Apple introduced its latest iPhones, the 5c and 5s, to much fanfare in September, along with a major upgrade to its mobile operating system, iOS 7. Now, a mere two months later, millions of people own these new models, and millions more have downloaded and upgraded the software on their iPhones, iPads and iPod Touches.
To better secure all these devices and help them run more smoothly, Apple has made several upgrades to iOS 7 since its release. The latest, iOS 7.0.4, is now available for download.
In addition to a number of security patches (to protect users, Apple doesn’t disclose specifics regarding those) and bug fixes, iOS 7.0.4 delivers several software improvements and new features.
One significant issue addressed by the update is a problem with FaceTime videos failing and crashing for some users. Another enhancement improves the performance of iCloud Keychain, a new feature added with iOS 7.0.3 for Apple’s mobile devices and OS X Mavericks for desktops and notebooks. iCloud Keychain is a cloud-based service that syncs credit card data as well as Safari passwords across all of a user’s Apple products.
The latest iOS update is available through iTunes or wirelessly by going to Settings, then General and selecting Software Update from your mobile device. It is compatible with the iPhone 4, iPhone 4s, iPhone 5, iPhone 5c, iPhone 5s, third and fourth generation iPads, iPad Air, iPad mini, iPad mini with Retina Display, as well as the Fourth and Fifth generation iPod touches.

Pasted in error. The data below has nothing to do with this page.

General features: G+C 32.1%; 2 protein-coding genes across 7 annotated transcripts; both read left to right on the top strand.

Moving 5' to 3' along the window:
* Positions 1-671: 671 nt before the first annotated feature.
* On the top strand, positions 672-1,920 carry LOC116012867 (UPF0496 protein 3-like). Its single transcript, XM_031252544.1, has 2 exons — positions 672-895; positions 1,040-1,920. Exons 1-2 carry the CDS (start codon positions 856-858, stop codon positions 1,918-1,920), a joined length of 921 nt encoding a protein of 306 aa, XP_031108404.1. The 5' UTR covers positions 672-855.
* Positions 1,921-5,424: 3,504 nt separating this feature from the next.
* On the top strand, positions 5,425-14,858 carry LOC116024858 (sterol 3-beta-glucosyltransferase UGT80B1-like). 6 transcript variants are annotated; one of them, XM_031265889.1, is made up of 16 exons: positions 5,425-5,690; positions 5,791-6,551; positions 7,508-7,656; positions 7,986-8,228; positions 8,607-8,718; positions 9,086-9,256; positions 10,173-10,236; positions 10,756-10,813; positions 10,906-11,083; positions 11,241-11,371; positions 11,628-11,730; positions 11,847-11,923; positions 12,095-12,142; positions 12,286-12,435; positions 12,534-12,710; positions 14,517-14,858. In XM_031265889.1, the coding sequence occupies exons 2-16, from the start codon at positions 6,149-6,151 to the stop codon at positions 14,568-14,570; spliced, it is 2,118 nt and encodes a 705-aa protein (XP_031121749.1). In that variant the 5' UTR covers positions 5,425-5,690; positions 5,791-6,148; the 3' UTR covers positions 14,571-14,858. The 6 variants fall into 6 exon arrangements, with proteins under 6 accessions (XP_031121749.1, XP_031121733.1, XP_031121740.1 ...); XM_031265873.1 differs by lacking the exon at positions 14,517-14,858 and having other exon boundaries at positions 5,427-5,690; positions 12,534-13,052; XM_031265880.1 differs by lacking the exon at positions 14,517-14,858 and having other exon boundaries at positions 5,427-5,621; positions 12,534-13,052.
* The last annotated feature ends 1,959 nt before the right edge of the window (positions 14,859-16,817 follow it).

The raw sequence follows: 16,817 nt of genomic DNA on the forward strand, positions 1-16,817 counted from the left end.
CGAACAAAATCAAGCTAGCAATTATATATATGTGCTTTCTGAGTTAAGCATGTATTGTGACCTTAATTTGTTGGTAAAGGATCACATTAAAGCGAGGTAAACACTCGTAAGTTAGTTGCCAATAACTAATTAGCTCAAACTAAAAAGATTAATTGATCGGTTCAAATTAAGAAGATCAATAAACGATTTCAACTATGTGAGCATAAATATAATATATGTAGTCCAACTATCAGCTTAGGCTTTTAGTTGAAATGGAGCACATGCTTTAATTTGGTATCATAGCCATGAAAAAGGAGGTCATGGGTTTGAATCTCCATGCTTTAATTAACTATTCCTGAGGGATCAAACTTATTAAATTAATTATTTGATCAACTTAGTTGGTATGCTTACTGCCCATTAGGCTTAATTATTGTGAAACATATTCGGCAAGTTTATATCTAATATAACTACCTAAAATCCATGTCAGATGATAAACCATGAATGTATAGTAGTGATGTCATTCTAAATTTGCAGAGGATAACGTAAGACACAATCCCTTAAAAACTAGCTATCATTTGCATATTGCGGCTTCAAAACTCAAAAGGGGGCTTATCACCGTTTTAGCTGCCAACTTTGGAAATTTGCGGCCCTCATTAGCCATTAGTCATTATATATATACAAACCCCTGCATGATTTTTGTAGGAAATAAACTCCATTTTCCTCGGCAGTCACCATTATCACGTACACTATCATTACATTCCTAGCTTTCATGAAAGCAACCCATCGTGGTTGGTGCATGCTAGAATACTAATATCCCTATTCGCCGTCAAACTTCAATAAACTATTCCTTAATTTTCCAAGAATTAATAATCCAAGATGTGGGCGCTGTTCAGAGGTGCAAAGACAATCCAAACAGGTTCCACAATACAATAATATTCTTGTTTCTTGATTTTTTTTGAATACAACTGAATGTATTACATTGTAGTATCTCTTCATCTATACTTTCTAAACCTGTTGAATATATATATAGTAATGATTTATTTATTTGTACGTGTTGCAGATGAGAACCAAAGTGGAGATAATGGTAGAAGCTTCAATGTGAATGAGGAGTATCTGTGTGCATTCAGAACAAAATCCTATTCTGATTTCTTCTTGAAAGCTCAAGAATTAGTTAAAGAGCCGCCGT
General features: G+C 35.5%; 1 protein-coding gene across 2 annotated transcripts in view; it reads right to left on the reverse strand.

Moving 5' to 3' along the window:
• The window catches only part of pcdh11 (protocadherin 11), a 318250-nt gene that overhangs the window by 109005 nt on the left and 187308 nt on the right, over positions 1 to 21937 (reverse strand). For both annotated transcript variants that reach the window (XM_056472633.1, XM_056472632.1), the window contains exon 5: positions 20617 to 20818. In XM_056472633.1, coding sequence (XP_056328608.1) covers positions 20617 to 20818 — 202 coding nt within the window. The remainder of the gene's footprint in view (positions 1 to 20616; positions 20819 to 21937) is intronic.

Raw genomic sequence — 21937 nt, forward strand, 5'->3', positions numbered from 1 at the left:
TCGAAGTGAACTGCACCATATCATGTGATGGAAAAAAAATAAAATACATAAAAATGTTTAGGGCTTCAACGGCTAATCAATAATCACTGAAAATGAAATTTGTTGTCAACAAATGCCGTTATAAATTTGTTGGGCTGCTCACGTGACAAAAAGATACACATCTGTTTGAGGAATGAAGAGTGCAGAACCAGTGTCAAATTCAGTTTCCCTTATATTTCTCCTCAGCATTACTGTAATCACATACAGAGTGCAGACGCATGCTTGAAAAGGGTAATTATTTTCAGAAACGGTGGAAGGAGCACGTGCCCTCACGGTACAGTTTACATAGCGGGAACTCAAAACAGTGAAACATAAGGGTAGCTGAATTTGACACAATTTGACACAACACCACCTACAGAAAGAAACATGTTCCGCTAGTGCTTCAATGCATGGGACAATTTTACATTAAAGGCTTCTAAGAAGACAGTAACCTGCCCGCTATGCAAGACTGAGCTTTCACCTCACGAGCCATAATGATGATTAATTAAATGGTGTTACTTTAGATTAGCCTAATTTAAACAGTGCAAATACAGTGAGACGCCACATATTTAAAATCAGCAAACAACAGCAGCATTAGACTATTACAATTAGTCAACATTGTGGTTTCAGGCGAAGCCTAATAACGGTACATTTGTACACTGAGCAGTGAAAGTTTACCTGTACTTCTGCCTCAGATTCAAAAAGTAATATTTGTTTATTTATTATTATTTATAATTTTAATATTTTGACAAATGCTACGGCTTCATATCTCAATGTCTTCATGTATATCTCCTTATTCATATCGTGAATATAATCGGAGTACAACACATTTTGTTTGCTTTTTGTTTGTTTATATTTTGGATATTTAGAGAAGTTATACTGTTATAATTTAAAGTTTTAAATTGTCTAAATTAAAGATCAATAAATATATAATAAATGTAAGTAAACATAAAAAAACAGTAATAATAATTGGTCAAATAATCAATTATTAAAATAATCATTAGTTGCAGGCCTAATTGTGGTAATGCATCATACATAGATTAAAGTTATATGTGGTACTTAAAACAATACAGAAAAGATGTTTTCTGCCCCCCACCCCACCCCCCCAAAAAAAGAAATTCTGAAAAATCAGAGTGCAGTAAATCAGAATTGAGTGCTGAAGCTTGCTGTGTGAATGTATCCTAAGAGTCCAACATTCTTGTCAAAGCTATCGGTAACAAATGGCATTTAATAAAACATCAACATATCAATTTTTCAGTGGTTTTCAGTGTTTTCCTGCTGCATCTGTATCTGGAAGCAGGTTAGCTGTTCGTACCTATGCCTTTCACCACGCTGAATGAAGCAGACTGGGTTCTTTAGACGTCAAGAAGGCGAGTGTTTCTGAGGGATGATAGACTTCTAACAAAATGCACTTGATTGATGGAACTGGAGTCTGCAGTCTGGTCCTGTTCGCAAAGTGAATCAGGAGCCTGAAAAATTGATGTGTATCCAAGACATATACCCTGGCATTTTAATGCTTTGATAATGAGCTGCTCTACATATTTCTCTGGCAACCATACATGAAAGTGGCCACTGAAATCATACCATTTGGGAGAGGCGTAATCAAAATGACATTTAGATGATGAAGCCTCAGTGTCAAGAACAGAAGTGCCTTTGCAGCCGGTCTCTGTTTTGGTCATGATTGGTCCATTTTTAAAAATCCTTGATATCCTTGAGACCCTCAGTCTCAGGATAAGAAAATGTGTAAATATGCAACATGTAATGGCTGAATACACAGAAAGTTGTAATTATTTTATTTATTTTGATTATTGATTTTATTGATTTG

The most noteworthy feature of the iPhone 5s is its integrated fingerprint identity scanner, which spells a new day for mobile-device security. Called Touch ID, the fingerprint reader, embedded in the home button, is based on technology acquired by Apple when it bought AuthenTec for $356 million in July 2012. The sensor’s main purpose is to enable faster and more secure logons by iPhone users, according to Apple.
Apple’s Phil Schiller noted during his iPhone 5s introduction in September that the scanner is “an innovative way to simply and securely unlock your phone with just the touch of a finger.” More important, the new iPhone’s biometric reader promises to be a boon to BYOD security because it addresses the problem of end users who don’t set up a passcode on the smartphone.
According to Schiller, nearly half of iPhone users never implement passcodes because “unfortunately, some people find that's too cumbersome, so they don't set it up.” That’s a huge problem for businesses that allow employees to keep company data on their iPhones, either as part of a BYOD initiative or more traditional company-allocated mobile device plan.
iPhone users aren’t the only ones who are password challenged. McAfee reports that although nearly half of smartphone users keep important passwords, PIN codes or credit card details on their handset, and a third maintain sensitive work-related information on their device, only one in three actually password-protect their smartphone. And, while tens of thousands of smartphones, including iPhones, are lost every year, Consumer Reports estimates that nearly 1.6 million smartphones were stolen nationwide in 2012 alone.